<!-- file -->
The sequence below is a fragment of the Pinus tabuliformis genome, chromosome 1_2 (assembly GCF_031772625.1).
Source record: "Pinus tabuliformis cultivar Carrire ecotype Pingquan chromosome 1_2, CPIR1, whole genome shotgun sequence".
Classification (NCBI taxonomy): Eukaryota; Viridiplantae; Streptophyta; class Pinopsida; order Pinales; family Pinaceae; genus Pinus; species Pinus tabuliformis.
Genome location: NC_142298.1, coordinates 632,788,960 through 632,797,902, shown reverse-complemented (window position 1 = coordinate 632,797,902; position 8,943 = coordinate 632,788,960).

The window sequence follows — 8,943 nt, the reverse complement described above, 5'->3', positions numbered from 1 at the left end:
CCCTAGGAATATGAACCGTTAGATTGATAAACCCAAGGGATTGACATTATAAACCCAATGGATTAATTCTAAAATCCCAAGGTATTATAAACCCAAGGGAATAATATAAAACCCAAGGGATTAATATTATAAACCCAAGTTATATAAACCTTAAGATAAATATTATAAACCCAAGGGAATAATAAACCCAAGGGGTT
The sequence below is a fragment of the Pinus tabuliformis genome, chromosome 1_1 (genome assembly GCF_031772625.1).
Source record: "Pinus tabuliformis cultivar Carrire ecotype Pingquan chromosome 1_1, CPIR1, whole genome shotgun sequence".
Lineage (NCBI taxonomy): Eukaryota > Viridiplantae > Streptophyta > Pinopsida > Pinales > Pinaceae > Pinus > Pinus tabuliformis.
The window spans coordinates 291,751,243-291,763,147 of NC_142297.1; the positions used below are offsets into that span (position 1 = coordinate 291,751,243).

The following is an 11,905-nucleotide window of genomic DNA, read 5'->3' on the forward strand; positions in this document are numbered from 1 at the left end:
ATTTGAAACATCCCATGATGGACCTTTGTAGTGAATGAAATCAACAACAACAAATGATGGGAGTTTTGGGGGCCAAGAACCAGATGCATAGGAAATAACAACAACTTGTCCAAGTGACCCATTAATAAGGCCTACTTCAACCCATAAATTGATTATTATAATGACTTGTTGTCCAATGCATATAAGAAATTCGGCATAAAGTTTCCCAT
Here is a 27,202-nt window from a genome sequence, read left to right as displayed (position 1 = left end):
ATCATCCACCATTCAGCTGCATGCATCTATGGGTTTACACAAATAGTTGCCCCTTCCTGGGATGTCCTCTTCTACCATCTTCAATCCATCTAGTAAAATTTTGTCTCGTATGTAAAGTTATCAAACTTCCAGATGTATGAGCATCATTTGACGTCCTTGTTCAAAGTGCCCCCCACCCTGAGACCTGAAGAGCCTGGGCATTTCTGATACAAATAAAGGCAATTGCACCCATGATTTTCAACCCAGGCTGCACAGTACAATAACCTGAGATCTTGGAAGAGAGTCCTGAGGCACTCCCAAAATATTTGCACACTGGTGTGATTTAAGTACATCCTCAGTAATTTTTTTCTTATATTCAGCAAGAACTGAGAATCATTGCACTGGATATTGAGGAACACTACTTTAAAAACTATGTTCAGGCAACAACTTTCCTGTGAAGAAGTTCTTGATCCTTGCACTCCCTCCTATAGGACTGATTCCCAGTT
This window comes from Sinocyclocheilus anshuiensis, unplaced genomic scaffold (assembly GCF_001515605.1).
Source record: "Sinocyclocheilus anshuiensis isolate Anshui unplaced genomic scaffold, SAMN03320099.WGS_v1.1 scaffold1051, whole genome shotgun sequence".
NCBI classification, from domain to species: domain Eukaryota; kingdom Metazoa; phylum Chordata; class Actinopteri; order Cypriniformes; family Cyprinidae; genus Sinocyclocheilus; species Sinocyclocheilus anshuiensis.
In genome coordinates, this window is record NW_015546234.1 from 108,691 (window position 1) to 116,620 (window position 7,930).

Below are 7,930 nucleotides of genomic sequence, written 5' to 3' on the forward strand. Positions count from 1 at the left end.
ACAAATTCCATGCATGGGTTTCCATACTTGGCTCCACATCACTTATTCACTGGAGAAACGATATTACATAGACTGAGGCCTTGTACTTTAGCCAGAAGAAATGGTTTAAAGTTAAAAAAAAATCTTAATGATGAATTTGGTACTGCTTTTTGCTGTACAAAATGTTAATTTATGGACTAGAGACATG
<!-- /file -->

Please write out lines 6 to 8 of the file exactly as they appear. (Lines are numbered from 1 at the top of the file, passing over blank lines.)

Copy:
CCCTAGGAATATGAACCGTTAGATTGATAAACCCAAGGGATTGACATTATAAACCCAATGGATTAATTCTAAAATCCCAAGGTATTATAAACCCAAGGGAATAATATAAAACCCAAGGGATTAATATTATAAACCCAAGTTATATAAACCTTAAGATAAATATTATAAACCCAAGGGAATAATAAACCCAAGGGGTT
The sequence below is a fragment of the Pinus tabuliformis genome, chromosome 1_1 (genome assembly GCF_031772625.1).
Source record: "Pinus tabuliformis cultivar Carrire ecotype Pingquan chromosome 1_1, CPIR1, whole genome shotgun sequence".